Country Music Has Become A Huge Clichéd Joke

Country Music Has Become A Huge Clichéd Joke

Long gone are the ballads of the common man. In their place, we've got lots of booze, driving on dirt roads, and objectifying lyrics about women.
Patrick Fletchall
By

I developed a love of country music in the car. Growing up so far out in the sticks, my parents couldn’t wait for their kids to learn to drive. Between the three of us going to school and sports, we spent hours on the road. By the time I was handed down the keys to the family’s four-banger Chrysler Laser, my older sisters had already totaled it twice on deer. Yet that ugly car meant freedom, as long as my freedom brought me home in time for family dinner. With all this time in the car, I discovered country music.

I fell in love with country music because it traditionally involved stories about normal people. I could relate to stories about the lady in church who always sings off-key (but you love her anyway). Songs like Tim McGraw’s “Something Like That” hit home because it reminded me of the cute girl I had a crush on one summer and never saw again. Most importantly, stories about being a good example to your son made me take a mental to note to pray with my children someday. Country could make me laugh, make me cry [every single time], and even make something like plowing a semi through your cheating wife’s motel room hilarious.

I love these songs, not just because they’re fun to sing along with, but because they involved people living, loving, falling down, and getting back up again. Songs that talk about how attractive you find your kid’s mom after years of marriage, or working hard and never giving up, contrast sharply with pop songs about the sexual excitement of whips and chains or “the beauty of one-night stands.” It’s fair to say I love country music for the same reasons I dislike pop music.

‘Bro Country’ Is Ruining Country Music

But by the mid-2000’s, country music started to change. It was a slow metamorphosis, but artists like Trace Adkins, Brooks and Dunn, Kenny Chesney, and Alan Jackson can’t deny their handiwork in this change, singing less about family or daily life and more about having a “Good Time,” or a woman’s breathtaking heinie. By the end of the decade, up-and-comers had completely embraced “party country” to the point where it seemed the entire genre needed to check itself into rehab.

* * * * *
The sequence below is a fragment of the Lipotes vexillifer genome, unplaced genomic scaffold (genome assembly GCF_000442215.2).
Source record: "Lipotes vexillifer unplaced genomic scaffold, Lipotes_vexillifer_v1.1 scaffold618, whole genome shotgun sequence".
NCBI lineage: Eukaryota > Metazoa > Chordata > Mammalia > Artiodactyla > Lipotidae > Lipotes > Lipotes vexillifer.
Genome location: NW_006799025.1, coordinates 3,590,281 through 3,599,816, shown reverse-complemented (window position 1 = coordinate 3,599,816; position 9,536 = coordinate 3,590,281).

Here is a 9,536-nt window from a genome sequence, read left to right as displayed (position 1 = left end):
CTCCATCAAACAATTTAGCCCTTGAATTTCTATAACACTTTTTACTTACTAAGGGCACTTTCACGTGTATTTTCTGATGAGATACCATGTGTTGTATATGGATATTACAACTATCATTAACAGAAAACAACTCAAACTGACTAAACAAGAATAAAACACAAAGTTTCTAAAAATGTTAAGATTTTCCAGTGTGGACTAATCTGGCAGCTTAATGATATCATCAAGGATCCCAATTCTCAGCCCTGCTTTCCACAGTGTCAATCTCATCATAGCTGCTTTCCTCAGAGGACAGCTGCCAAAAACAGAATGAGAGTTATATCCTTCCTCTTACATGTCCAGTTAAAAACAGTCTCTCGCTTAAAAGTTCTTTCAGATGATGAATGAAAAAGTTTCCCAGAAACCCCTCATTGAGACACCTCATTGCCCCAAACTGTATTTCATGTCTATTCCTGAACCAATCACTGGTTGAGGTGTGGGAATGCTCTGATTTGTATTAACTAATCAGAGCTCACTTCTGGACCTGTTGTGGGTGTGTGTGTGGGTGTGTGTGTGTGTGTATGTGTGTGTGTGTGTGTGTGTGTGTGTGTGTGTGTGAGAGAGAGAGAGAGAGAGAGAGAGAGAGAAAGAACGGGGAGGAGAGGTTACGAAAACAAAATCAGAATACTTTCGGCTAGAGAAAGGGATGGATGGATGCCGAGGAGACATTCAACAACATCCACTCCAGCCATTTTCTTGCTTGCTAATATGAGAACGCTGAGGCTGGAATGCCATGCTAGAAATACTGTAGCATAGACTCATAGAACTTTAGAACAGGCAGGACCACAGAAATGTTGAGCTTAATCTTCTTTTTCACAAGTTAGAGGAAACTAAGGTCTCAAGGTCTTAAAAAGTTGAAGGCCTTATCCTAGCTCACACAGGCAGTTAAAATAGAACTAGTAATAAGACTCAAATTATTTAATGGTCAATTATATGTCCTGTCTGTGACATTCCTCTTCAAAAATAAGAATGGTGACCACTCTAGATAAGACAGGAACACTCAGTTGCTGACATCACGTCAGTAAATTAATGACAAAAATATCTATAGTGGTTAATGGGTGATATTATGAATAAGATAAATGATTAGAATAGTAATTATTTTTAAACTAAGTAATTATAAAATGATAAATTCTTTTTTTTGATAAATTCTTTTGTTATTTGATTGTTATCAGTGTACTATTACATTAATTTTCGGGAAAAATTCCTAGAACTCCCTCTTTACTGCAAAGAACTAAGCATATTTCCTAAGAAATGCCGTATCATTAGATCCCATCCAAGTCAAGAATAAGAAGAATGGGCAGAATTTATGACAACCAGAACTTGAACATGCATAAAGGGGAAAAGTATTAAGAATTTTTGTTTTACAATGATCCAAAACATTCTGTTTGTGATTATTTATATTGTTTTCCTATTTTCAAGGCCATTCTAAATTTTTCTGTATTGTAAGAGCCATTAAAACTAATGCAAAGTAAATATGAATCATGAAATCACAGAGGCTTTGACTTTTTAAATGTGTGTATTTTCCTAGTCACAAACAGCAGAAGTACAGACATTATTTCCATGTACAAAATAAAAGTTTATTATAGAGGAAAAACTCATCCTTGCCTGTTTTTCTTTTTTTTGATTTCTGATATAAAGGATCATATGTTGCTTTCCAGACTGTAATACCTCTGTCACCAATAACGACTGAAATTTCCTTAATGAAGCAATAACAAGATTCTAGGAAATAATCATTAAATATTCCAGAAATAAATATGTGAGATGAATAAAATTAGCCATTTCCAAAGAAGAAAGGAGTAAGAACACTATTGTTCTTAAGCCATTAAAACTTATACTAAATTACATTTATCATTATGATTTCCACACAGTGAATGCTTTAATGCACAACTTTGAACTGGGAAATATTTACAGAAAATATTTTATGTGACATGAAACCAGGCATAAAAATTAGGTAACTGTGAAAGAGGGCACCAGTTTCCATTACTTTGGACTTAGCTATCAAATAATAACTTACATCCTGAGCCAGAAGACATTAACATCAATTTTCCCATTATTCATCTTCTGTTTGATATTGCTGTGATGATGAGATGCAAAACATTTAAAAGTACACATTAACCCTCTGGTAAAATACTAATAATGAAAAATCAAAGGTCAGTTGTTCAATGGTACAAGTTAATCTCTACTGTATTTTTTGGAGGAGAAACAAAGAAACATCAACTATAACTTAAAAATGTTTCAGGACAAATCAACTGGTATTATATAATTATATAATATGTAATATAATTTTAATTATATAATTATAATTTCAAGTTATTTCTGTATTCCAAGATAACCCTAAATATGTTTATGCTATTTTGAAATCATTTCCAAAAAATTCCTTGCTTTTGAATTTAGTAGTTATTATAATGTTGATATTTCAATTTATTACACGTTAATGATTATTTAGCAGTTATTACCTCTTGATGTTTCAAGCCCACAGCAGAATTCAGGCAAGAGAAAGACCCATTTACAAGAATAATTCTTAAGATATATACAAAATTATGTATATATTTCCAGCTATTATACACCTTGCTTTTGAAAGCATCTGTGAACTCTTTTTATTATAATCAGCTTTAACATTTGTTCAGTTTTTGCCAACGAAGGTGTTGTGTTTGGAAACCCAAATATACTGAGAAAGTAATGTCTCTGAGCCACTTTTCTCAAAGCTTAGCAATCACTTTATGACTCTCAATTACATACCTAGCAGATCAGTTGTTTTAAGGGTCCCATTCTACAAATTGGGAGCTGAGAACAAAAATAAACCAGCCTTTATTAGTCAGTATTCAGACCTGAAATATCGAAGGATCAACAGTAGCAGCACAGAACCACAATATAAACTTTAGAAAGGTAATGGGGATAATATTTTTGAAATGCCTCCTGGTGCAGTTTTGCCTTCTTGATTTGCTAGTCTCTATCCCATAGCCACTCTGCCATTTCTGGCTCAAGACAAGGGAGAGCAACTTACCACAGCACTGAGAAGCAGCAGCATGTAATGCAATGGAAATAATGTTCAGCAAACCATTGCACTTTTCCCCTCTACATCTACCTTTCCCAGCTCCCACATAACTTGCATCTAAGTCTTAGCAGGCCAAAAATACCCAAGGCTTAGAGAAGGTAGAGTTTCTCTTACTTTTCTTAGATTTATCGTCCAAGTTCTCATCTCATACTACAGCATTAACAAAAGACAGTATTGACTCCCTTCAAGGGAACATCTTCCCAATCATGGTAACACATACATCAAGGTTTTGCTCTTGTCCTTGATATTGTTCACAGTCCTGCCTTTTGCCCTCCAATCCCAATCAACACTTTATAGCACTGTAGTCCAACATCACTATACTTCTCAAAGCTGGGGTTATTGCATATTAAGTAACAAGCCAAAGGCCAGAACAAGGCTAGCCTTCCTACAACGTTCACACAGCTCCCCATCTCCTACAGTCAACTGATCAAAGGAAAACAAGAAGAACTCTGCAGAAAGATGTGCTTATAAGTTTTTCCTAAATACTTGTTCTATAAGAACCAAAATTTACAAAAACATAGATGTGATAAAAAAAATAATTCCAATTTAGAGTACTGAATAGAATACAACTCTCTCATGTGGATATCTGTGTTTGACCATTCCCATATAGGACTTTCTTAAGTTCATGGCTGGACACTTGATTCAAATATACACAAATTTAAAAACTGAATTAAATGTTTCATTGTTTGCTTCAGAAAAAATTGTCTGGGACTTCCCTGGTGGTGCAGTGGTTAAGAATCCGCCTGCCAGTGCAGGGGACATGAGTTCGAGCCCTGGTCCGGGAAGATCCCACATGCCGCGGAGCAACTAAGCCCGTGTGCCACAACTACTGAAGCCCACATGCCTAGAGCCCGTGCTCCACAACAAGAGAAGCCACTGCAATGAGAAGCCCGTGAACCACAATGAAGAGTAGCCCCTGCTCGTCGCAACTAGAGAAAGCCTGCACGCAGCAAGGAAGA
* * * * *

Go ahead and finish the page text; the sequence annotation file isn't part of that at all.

From Gretchen Wilson’s “Here for the Party” to Jason Aldean’s “My Kinda Party,” every other song on the radio was about getting wasted at a gala. At least when Garth Brooks sang about drinking with his “Friends in Low Places,” there was a sense of comedic self-deprecation. One day, I heard a new Luke Bryan song come on the radio and thought, “Oh goodie, a song about rain being a good thing, this could be okay,” before realizing it was about how rain brought corn, corn makes whiskey, and whiskey makes his girlfriend horny. Real classy, Luke.

Fast-forward to current day. Country radio stations are bombarded with a genre of mainstream music known as “bro-country.” Bro-country, typified bands like Florida Georgia Line, deals primarily with lofty subjects like objectifying women and abusing alcohol. I could forgive that as long as it still sounded like country music. I don’t need to have a pedal steel guitar in every song, but country is starting to sound more like rap and the Trans-Siberian Orchestra every day. Eager to sell out, old fart artists like Tim McGraw and Blake Shelton quickly adapted their style to be less country sounding to appeal to younger listeners.